In 2004 the orchestra acquired its first permanent London base, at the new Cadogan Hall in Chelsea. The RPO also gives concerts at the Royal Festival Hall, the Royal Albert Hall and venues around the UK and other countries. From its earliest days the orchestra has been active in the recording studios, making film soundtracks and numerous gramophone recordings; many of the LP recordings conducted by Beecham and others have been reissued on compact disc.

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Hooked on Classics

Side One

Tchaikovsky – Piano Concerto No. 1

Rimsky-Korsakov – Flight of the Bumble Bees

Mozart – Symphony No. 40 in G Minor

Gershwin – Rhapsody in Blue

Sibelius – Karella Suite

Mozart – Aria from The Marriage of Figaro

Tchaikovsky – Romeo and Juliet

Clarke – Trumpet Voluntary

Handel – Hallelujah Chorus

Grieg – Piano Concerto in A Minor

Bizet – March of the Toreadors

Side Two

Sibelius – Karella Suite

Beethoven – Symphony No. 5

Bach – Toccata in D Minor

Mozart – Eine Kleine Nachtmusik

Beethoven – Symphony No. 9

Rossini – William Tell Overture

Mozart – Aria from The Marriage of Figaro

Bizet – March of the Toreadors

Two Wrongs Don’t Make A Wyclef


Bear with me now. I’m about to lay down a knowledge overload on Wyclef Jean. I mean you could just to Wikipedia, but I trim down all the fluff and lets face it, are you really leaving me? You love me! Anyway, back to the point, I grew up loving the Fugees and later followed Wyclef’s solo career. He’s had some misses along the way but you cannot deny the contribution made to music’s history and culture. He’s had quite the long career and collaborated with numerous other artists and that, I dig, I definitely do.

I’m also pretty obsessed with Haitian culture right now. My roommate’s PCA is actually from Haiti so I get to listen to all of her great childhood stories whenever I’m home to see her. Yes, the island has had their shares of tragedies and troubles but it is a really gorgeous place and the people are fantastic.

Wyclef Jeanelle Jean (born October 17, 1969) is a Haitian hip hop recording artist, musician, actor, and politician. At age nine, Jean moved to the USA with his family and has spent much of his life in the country. He first received fame as a member of the acclaimed New Jersey hip hop group the Fugees. Jean has won three Grammy Awards for his musical work.

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On August 5, 2010, Jean filed for candidacy in the 2010 Haitian presidential election, although the Electoral Commission subsequently ruled him ineligible to stand as he had not met the requirement to have been resident in Haiti for five years. Jean’s efforts at earthquake relief, highly publicized throughout Haiti and the U.S., were channeled through his charitable organization, Yéle Haiti. The charity, which performed a variety of charitable works in Haiti between 2005 and 2010, effectively closed in 2012 after much controversy.

Wyclef’s Time With The Fugees:

The Fugees formed in the 1980s but later in the early 1990s they changed their name to what we’ve all come to know them as, The Fugees. The group’s debut album was released in 1994 but achieved limited commercial success. In 1996, the Fugees released their second album, titled The Score. The album achieved significant commercial success in the U.S., topping the US Billboard 200.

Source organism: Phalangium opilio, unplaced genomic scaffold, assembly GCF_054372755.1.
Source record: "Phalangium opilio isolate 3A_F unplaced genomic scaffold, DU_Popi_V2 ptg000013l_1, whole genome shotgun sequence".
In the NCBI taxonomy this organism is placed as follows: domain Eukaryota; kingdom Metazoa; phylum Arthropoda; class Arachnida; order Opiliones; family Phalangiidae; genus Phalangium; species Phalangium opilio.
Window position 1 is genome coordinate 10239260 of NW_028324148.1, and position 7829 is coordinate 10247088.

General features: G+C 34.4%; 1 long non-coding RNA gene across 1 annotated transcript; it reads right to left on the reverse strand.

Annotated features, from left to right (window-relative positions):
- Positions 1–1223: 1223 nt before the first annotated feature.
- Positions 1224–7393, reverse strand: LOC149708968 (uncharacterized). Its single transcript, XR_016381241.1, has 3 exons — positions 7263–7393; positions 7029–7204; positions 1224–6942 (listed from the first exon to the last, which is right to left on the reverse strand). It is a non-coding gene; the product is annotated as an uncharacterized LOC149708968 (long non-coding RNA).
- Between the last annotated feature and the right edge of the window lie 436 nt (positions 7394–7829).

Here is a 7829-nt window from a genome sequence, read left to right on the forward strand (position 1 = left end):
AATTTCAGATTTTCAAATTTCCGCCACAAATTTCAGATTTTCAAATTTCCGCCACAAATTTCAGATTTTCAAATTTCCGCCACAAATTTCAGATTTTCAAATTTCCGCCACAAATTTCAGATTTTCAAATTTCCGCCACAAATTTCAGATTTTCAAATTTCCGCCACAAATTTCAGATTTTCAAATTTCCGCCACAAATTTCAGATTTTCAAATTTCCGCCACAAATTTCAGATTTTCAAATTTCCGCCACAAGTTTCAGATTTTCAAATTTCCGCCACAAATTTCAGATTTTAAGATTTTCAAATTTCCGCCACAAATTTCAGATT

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Four commercially successful singles were released from The Score; “Fu-Gee-La”, the first single from the album, peaked at number 29 on the Billboard Hot 100. The other three singles – “Killing Me Softly”, “Ready or Not” and “No Woman, No Cry” – did not appear on the Billboard Hot 100 as they were not released for commercial sale, making them ineligible. “Killing Me Softly” is a cover of the Roberta Flack song and “No Woman, No Cry” is a cover of the Bob Marley & The Wailers song of the same name as well.

The group also collaborated with singer Bounty Killer on the single “Hip-Hopera” and recorded the single “Rumble in the Jungle” for the soundtrack to the film When We Were Kings in 1997. The Fugees have not released any studio albums since The Score, but a compilation album, Greatest Hits, was released in 2003.

Wyclef Rolling Solo

Wyclef announced plans to begin a solo career with 1997’s The Carnival. The album’s guests included Lauryn Hill, Pras, the I Threes and more. The album was a hit, as were two singles: “We Trying to Stay Alive” (adapted from the Bee Gees’ “Stayin’ Alive”) and “Gone Till November” (recorded with the New York Philharmonic Orchestra).

Released in 2000, Jean’s second solo album was recorded with guests including Youssou N’Dour, Earth, Wind & Fire, Kenny Rogers, Mary J. Blige and more. Following the terrorist attacks of September 11, 2001, Jean participated in the benefit concert, contributing a cover of the Bob Marley’s “Redemption Song”. His third album was released in 2002 and fourth in November 2003. In 2004, he released his fifth album, with most of its songs in his native language of Haitian Creole.

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During a period between 2004 and 2006 and fueled by a reunion performance in Dave Chappelle’s “Block Party”, it appeared that the Fugees were on track to record a new album, however Fugees member Pras claimed to Billboard, “To put it nicely, it’s dead.”

Jean released his sixth album in September 2007 then after many guest appearances, in November 2009, a track titled “Suicide Love” featuring rapper Eve leaked online prior to the release of his EP. The EP was released on November 10, 2009.

Wyclef Jean’s upcoming self-entitled studio album was due to be released in 2011, but has still yet to be released. “Hold On,” the lead single from the project, will feature Dancehall artist Mavado.

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Two Wrongs

Side One

Two Wrongs feat. Claudette Ortiz of City High (Album Version)
Two Wrongs feat. Claudette Ortiz of City High (Instrumental)
Two Wrongs feat. Claudette Ortiz of City High (A Cappella)

Side Two

Masquerade feat. M.O.P., Bumpy Knuckles and Miri (Clean Album Version)
Masquerade feat. M.O.P., Bumpy Knuckles and Miri (Instrumental)